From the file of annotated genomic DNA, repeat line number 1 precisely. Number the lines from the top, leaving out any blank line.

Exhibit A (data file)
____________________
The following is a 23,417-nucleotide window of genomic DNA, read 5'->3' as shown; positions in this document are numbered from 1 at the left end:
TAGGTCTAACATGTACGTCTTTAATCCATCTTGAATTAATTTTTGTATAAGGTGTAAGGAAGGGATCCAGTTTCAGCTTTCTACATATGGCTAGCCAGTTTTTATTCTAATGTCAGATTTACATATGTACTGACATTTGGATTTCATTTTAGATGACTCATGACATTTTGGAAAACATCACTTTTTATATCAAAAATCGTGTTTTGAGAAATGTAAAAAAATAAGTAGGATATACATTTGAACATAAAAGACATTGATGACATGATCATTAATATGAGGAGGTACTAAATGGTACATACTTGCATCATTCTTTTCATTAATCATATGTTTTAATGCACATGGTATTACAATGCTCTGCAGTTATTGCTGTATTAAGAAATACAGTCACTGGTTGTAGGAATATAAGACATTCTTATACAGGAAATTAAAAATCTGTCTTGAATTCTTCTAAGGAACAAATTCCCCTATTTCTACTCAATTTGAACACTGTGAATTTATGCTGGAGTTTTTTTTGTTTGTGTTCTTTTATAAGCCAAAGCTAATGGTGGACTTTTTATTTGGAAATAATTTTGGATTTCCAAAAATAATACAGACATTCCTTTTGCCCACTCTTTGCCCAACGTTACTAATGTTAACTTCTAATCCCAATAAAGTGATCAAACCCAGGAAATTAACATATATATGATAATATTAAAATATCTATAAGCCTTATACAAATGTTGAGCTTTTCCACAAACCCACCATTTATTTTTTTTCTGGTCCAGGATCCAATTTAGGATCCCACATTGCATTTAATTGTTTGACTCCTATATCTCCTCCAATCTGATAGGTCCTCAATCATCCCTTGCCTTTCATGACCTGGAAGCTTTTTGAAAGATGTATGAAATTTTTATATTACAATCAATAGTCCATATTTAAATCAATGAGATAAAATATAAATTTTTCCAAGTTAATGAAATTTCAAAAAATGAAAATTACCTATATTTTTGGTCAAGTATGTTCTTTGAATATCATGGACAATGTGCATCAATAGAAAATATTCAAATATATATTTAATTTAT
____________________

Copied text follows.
The following is a 23,417-nucleotide window of genomic DNA, read 5'->3' as shown; positions in this document are numbered from 1 at the left end: